There are several advantages to shooting film, some concrete and others philosophical. When you shoot film, you are exposing light onto silver halide crystals (covered in layers of dye in the instance of color film). The size of the average silver halide crystal is about 1 micron. Thus the total amount of “image receptors” for a piece of 35mm film will be about 100 million. That number will only jump up as we utilize medium or large format and you will near the one billion mark. This number of image receptors will manifest itself to the user as definable in detail, and especially so when enlarging negatives. Digital captures on a pixel, and a current pixel’s range in size from 3.4 to 11 microns. This translates to a full size 35mm sensor, say the one that is found in the Canon EOS-1Ds Mark III SLR Digital Camera as having about 14 million “image receptors”. To make matters more complicated for digital capture we have to factor in the Nyquist limit, which was discovered by a Swedish-American scientist of the same name. This sampling theorem proves that to avoid massive aliasing (distortion and artifacts) two pixels are needed to capture a single detail. Clearly, film has advantages in capturing details, especially when enlargements are made. This stands true today, but as the mega pixel count goes up, the gap will narrow. Advantages are not only found in the details, they continue onto dynamic range and exposure as well.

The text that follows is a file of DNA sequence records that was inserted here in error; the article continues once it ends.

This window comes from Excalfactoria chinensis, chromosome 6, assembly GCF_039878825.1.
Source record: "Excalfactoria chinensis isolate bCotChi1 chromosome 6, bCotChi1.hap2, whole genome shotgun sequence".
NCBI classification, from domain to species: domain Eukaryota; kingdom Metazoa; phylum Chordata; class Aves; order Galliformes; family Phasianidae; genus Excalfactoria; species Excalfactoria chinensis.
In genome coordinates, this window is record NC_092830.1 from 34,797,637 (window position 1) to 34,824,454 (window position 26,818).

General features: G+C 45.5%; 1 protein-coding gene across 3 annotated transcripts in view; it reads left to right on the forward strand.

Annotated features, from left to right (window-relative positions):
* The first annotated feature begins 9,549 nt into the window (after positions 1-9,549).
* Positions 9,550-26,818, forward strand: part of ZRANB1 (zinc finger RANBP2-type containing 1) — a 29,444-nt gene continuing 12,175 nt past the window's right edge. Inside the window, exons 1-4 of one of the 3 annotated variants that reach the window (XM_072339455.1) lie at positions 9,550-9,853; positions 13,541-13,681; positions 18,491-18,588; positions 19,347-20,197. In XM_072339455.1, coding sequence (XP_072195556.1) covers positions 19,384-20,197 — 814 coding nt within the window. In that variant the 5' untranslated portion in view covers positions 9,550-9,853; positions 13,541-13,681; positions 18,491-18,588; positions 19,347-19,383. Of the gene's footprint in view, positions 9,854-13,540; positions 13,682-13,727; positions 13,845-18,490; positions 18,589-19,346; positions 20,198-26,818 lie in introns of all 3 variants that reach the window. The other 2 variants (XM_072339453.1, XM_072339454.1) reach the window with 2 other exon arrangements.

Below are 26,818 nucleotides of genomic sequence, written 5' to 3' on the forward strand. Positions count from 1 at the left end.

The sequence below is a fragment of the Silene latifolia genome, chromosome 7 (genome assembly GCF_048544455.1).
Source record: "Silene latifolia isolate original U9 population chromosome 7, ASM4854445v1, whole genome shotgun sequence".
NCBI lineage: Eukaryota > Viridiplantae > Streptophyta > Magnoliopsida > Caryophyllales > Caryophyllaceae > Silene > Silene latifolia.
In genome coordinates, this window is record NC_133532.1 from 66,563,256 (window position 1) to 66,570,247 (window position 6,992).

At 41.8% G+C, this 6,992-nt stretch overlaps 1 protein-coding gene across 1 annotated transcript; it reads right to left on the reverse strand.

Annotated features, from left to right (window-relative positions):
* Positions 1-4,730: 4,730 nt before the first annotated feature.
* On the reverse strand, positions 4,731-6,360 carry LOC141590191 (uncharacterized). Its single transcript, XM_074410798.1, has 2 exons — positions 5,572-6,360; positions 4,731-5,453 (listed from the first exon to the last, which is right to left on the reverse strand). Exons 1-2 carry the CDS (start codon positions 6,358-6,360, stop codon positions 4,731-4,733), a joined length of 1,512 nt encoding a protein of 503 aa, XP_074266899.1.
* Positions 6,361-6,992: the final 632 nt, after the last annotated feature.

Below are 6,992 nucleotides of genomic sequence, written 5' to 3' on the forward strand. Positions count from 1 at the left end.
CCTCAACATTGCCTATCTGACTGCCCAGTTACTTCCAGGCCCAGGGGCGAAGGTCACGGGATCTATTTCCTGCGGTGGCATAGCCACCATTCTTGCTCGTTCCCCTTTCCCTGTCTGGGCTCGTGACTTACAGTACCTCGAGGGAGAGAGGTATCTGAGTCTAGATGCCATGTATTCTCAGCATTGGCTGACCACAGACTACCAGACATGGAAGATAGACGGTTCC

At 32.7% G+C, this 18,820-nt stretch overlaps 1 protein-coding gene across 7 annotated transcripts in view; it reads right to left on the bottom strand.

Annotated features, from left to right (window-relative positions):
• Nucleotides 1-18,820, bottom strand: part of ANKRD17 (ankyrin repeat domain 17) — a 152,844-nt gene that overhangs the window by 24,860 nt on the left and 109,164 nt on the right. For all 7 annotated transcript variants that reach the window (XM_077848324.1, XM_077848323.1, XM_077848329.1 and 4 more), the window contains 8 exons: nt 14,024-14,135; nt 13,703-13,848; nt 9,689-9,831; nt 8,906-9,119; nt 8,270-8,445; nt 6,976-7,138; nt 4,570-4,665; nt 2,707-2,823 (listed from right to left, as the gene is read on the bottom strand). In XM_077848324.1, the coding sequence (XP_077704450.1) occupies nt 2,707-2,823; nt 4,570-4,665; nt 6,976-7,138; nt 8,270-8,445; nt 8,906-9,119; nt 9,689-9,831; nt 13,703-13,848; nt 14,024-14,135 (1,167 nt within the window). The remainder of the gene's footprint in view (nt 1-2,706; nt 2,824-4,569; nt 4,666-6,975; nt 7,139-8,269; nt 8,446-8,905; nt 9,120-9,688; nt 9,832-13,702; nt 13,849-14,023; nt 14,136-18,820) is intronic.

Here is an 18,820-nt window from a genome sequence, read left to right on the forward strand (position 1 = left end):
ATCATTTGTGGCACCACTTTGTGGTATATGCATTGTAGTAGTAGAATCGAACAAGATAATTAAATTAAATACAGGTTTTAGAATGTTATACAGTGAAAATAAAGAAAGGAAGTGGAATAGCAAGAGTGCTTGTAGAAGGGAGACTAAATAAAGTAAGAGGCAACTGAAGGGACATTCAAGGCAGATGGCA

The latitude of exposure found on print negative is much greater than digital, and allows you to make adjustments and corrections while still retaining good print quality. If you were shooting a Jpeg you generally have a ½ stop of latitude before you loose detail in shadows and highlights. Raw files generally allow a 2 stop range of latitude before clipping (losing image detail in the shadows or highlights) occurs in your prints. Keep in mind that with digital, making exposure mistakes will hurt the dynamic range of your final prints. Digital simply allows zero fudge factor. Print film on the other hand, is very forgivable even with gross exposure miscalculations. Printing a thin negative can be tricky- but can be done well. Printing a dense negative is not really an issue, and you can achieve excellent results with 4 to 5 stops of over exposure. Transparency film is comparable to shooting Jpegs; you need to be right on the money with exposure. However, compare a projected slide with that of a projected LCD image and the difference in detail, sharpness and brightness is night and day.